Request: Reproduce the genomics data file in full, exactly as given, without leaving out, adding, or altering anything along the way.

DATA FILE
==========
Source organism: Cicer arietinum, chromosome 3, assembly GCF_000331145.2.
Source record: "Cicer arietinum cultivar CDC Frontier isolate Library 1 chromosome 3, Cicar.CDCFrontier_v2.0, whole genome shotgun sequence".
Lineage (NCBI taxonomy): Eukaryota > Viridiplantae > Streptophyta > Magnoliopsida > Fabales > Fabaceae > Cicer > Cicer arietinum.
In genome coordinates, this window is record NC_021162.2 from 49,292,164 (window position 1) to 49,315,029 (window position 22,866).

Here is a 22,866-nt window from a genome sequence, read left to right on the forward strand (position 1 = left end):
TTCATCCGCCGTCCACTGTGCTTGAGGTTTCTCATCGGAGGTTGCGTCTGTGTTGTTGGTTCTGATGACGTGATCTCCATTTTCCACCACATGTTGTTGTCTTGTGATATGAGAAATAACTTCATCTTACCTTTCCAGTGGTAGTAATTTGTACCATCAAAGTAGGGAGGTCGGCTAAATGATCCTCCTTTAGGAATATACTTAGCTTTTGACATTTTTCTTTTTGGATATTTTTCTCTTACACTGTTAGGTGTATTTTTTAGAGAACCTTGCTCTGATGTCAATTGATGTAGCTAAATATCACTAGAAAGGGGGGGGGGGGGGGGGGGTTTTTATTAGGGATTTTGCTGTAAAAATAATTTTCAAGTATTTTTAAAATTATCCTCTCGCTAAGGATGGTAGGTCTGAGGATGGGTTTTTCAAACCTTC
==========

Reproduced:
Source organism: Cicer arietinum, chromosome 3, assembly GCF_000331145.2.
Source record: "Cicer arietinum cultivar CDC Frontier isolate Library 1 chromosome 3, Cicar.CDCFrontier_v2.0, whole genome shotgun sequence".
Lineage (NCBI taxonomy): Eukaryota > Viridiplantae > Streptophyta > Magnoliopsida > Fabales > Fabaceae > Cicer > Cicer arietinum.
In genome coordinates, this window is record NC_021162.2 from 49,292,164 (window position 1) to 49,315,029 (window position 22,866).

Here is a 22,866-nt window from a genome sequence, read left to right on the forward strand (position 1 = left end):
TTCATCCGCCGTCCACTGTGCTTGAGGTTTCTCATCGGAGGTTGCGTCTGTGTTGTTGGTTCTGATGACGTGATCTCCATTTTCCACCACATGTTGTTGTCTTGTGATATGAGAAATAACTTCATCTTACCTTTCCAGTGGTAGTAATTTGTACCATCAAAGTAGGGAGGTCGGCTAAATGATCCTCCTTTAGGAATATACTTAGCTTTTGACATTTTTCTTTTTGGATATTTTTCTCTTACACTGTTAGGTGTATTTTTTAGAGAACCTTGCTCTGATGTCAATTGATGTAGCTAAATATCACTAGAAAGGGGGGGGGGGGGGGGGGGTTTTTATTAGGGATTTTGCTGTAAAAATAATTTTCAAGTATTTTTAAAATTATCCTCTCGCTAAGGATGGTAGGTCTGAGGATGGGTTTTTCAAACCTTC